Limited damage from bond exclusion

Sherine Abdel-Razek , Tuesday 16 Jan 2024

How will the exclusion of Egyptian government bonds from the JP Morgan emerging market bond indices affect the country, asks Sherine Abdel-Razek

Limited damage from bond exclusion


Effective the end of January, Egypt’s LE-denominated government bonds will no longer be included in the US investment bank JP Morgan’s GBI-EM emerging market government bond index series, which is a group of indices that track the performance of local-currency denominated government bonds in emerging markets.  

The importance of being part of such an index emerges from the fact that funds investing in it will allocate a percentage of their investments in listed treasury bonds equivalent to the country’s weight on the index.

The US financial services firm Bloomberg puts the amount of money managed by the funds tracking the index at $200 billion. Egypt’s overall weight in the index as of 29 December was 0.61 per cent.

There are 13 Egyptian pound bonds in JP’s emerging markets indices, with maturities ranging from 2024 to 2030. However, “FX convertibility issues” reported by investors prompted the exclusion decision, according to the investment bank, pointing to the fact that investors who make profits in pounds cannot easily change them to dollars to send back home.

The investment bank also noted that Egypt has been on the Index Watch since 21 September 2023, which means it has been under study for being taken off the index.

The foreign-exchange (FX) convertibility issues, according to Nourhan Al-Toor, CEO at Gateway Financials, a financial advisory company, are due to the fact that “the country’s dollar revenues are directed to debt repayments neglecting other important aspects in the economy.”

According to Amr Hussein Elalfy, chief equity strategist at the Thndr Securities Brokerage, the JP Morgan decision should not have negative effects on the Egyptian economy.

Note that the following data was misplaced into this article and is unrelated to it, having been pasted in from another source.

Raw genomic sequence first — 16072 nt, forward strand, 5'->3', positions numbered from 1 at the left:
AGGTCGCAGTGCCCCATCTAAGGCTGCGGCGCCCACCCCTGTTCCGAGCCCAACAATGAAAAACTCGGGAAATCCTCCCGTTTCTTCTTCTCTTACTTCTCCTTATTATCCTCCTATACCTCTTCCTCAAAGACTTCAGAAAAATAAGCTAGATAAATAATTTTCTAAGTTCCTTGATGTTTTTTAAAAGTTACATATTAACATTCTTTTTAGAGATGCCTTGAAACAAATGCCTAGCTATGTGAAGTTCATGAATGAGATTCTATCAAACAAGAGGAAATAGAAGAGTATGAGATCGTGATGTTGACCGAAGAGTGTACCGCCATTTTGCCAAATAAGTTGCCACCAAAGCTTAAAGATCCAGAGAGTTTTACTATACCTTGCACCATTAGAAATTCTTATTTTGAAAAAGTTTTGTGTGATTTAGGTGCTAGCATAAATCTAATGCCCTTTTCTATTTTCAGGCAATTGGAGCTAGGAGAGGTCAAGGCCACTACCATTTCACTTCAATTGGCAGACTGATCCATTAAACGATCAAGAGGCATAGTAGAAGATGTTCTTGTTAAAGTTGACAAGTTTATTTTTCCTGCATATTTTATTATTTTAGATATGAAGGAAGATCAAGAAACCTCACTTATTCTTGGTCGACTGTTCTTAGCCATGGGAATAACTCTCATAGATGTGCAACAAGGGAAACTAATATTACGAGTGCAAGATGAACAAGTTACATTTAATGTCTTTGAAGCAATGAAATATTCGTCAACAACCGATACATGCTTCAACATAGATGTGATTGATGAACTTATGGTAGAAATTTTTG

Egypt’s weight on the index (at 0.6 per cent) is minimal, and most foreign investors have already exited the market so this should not instigate bond outflows, he said.

Successive moves by the US central bank the Federal Reserve to raise interest rates on the dollar since the start of the Russia-Ukraine conflict have seen portfolio investors withdrawing investments worth more than $20 billion from Egypt’s treasury bills and bonds in pursuit of the higher rates payable on the dollar, exacerbating the country’s foreign-currency crunch.

The shortage of dollars emerging from the reduction in Egypt’s hard-currency sources on the back of the war has led to an increase in the dollar exchange rate in the parallel market to hover around LE55 to LE56 per dollar compared to the official rate of LE30.8.

Investment bank Jefferies International’s MENA analyst Alia Moubayed explained to the CNBC Al-Arabiya business news channel that JP Morgan’s decision is partly a result of the existence of more than one exchange rate in Egypt, making it hard for investors to invest in the bonds as they cannot know the real value of the pound.

In addition, according to Moubayed, the ambiguity of the Egyptian government’s plans to deal with the foreign-exchange problem is another dissuasive factor.